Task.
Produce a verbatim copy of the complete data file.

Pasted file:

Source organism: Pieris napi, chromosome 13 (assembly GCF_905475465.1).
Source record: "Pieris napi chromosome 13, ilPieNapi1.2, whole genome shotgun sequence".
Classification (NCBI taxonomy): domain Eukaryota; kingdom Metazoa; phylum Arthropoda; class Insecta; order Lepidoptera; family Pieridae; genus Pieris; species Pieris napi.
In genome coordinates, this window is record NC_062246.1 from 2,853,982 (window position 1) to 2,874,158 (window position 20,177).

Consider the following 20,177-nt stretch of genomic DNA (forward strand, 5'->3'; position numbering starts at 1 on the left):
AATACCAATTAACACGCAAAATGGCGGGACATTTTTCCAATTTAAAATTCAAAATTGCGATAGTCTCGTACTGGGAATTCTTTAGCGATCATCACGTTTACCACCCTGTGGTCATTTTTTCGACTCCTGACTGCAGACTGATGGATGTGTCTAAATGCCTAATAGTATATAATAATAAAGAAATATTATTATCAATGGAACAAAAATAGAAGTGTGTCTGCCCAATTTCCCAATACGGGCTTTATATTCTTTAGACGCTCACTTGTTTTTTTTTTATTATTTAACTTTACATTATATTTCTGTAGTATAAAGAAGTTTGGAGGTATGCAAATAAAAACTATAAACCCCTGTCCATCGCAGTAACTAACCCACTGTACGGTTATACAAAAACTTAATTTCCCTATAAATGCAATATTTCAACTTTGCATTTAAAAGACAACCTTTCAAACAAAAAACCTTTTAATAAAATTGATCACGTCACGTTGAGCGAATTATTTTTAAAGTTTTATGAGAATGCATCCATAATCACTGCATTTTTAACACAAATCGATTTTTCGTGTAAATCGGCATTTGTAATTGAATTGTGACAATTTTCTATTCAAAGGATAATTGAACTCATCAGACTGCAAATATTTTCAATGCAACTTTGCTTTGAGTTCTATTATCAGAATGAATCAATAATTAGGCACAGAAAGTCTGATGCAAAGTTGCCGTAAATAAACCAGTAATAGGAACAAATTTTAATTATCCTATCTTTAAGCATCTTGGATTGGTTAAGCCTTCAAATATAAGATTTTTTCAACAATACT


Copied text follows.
Source organism: Pieris napi, chromosome 13 (assembly GCF_905475465.1).
Source record: "Pieris napi chromosome 13, ilPieNapi1.2, whole genome shotgun sequence".
Classification (NCBI taxonomy): domain Eukaryota; kingdom Metazoa; phylum Arthropoda; class Insecta; order Lepidoptera; family Pieridae; genus Pieris; species Pieris napi.
In genome coordinates, this window is record NC_062246.1 from 2,853,982 (window position 1) to 2,874,158 (window position 20,177).

Consider the following 20,177-nt stretch of genomic DNA (forward strand, 5'->3'; position numbering starts at 1 on the left):
AATACCAATTAACACGCAAAATGGCGGGACATTTTTCCAATTTAAAATTCAAAATTGCGATAGTCTCGTACTGGGAATTCTTTAGCGATCATCACGTTTACCACCCTGTGGTCATTTTTTCGACTCCTGACTGCAGACTGATGGATGTGTCTAAATGCCTAATAGTATATAATAATAAAGAAATATTATTATCAATGGAACAAAAATAGAAGTGTGTCTGCCCAATTTCCCAATACGGGCTTTATATTCTTTAGACGCTCACTTGTTTTTTTTTTATTATTTAACTTTACATTATATTTCTGTAGTATAAAGAAGTTTGGAGGTATGCAAATAAAAACTATAAACCCCTGTCCATCGCAGTAACTAACCCACTGTACGGTTATACAAAAACTTAATTTCCCTATAAATGCAATATTTCAACTTTGCATTTAAAAGACAACCTTTCAAACAAAAAACCTTTTAATAAAATTGATCACGTCACGTTGAGCGAATTATTTTTAAAGTTTTATGAGAATGCATCCATAATCACTGCATTTTTAACACAAATCGATTTTTCGTGTAAATCGGCATTTGTAATTGAATTGTGACAATTTTCTATTCAAAGGATAATTGAACTCATCAGACTGCAAATATTTTCAATGCAACTTTGCTTTGAGTTCTATTATCAGAATGAATCAATAATTAGGCACAGAAAGTCTGATGCAAAGTTGCCGTAAATAAACCAGTAATAGGAACAAATTTTAATTATCCTATCTTTAAGCATCTTGGATTGGTTAAGCCTTCAAATATAAGATTTTTTCAACAATACT